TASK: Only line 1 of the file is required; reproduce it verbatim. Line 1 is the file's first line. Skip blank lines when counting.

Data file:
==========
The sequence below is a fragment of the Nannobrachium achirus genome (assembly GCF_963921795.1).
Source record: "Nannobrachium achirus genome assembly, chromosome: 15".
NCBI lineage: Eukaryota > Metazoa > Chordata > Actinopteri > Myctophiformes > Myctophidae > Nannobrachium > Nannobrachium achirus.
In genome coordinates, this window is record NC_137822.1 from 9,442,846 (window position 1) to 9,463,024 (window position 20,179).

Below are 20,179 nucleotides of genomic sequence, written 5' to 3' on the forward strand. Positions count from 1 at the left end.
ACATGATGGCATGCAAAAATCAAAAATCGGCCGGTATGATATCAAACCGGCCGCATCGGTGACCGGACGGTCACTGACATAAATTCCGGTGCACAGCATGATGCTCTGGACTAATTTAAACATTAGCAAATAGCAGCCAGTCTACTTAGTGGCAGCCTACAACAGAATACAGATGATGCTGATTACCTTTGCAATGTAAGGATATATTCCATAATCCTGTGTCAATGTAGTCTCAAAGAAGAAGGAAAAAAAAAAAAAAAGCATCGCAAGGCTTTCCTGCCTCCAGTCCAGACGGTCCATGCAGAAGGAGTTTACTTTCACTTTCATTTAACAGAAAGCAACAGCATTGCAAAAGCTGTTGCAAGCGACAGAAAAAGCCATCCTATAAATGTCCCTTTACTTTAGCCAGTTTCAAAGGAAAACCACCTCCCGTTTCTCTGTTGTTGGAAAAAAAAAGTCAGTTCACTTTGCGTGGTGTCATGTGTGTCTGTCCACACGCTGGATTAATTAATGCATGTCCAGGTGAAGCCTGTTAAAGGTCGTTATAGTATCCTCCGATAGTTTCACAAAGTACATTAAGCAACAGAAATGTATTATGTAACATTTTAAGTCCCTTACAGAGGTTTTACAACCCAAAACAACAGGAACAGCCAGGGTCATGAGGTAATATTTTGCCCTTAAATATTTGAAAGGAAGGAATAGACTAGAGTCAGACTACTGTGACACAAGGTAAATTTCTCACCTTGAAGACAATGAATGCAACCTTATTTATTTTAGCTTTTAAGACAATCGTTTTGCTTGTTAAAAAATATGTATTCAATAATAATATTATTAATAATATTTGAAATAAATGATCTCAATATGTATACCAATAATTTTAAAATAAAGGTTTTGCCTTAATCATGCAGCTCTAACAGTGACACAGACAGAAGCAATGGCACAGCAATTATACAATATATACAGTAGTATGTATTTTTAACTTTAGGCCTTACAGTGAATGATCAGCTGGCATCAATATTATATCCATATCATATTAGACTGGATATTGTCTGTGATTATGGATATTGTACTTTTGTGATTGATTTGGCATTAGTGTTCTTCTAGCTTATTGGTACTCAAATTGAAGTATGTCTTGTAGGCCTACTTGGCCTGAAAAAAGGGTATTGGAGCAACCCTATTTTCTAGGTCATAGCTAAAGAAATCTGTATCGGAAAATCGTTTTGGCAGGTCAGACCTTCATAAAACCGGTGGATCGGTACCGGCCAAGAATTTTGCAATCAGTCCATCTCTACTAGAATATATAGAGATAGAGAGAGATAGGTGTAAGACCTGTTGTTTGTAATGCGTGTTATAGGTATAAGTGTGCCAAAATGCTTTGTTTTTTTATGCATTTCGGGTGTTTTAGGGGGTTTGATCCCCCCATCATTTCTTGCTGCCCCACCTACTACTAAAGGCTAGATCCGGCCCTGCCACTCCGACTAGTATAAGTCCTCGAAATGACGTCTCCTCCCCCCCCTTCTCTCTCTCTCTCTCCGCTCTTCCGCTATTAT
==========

The sequence below is a fragment of the Nannobrachium achirus genome (assembly GCF_963921795.1).